In 1998, 46 state attorneys banded together on behalf of their respective states to pursue damages for the expenses each state incurred treating smoking-related illnesses via their Medicaid programs. It’s important to note that it wasn’t until the late 1980s and early 1990s that the United States government started to inch toward admitting smoking tobacco is entirely more harmful than it was “a weight-loss or relaxation regimen” as originally purported by many doctors in the decades earlier.
Speculations about the health risk began with doctors in the1920s reporting links between smoking and buccal cancer and that smoking was starting to decrease life expectancy. Still, this did not curb the appetite of smokers, nor did it make the major tobacco manufacturers (Philip Morris Inc, R.J. Reynolds, Brown & Williamson, and Lorillard) slow production. In 1998, David Satcher, the U.S. surgeon general stated, “Cigarette smoking is the leading preventable cause of disease, cancer, stroke, and respiratory disease…”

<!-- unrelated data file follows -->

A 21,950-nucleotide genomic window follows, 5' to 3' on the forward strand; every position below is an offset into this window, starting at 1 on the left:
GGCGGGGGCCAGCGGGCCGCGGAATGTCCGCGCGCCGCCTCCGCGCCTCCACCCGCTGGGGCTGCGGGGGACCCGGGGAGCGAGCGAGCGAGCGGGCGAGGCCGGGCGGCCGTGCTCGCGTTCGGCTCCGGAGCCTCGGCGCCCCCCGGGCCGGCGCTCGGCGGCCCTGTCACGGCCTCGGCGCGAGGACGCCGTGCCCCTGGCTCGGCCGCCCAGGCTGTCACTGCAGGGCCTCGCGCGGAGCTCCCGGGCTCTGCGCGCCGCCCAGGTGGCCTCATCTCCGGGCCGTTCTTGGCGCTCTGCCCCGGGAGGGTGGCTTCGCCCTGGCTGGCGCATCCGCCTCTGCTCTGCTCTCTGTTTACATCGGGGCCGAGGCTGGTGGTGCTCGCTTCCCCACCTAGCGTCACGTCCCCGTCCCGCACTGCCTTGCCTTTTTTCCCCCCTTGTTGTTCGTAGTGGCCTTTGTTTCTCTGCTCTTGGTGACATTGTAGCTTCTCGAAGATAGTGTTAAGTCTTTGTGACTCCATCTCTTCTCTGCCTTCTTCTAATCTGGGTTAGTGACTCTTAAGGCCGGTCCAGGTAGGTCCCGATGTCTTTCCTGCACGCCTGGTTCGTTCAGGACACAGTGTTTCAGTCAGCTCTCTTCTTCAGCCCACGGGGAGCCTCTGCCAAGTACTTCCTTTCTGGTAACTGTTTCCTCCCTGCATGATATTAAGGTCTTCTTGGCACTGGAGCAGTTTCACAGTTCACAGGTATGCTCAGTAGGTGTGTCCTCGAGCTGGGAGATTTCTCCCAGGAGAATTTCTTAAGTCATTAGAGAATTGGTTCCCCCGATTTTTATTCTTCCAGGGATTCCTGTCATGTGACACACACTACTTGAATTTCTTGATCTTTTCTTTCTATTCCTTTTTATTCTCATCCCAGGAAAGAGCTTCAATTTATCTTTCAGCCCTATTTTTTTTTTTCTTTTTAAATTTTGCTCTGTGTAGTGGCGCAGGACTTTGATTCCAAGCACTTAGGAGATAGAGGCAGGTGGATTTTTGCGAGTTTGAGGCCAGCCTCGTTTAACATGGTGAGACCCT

By then, the tobacco manufacturers were knee-deep in a far-from-ordinary lawsuit; this case is not typically credited as a class action suit due to the fact that the attorneys were representing states, not individual people. Under the Master Settlement Agreement, the tobacco companies faced restrictions regarding the way they can market the product and they were also required to pay the states a whopping $206 billion.
Read More: Top Five Largest Corporation Settlements in United States History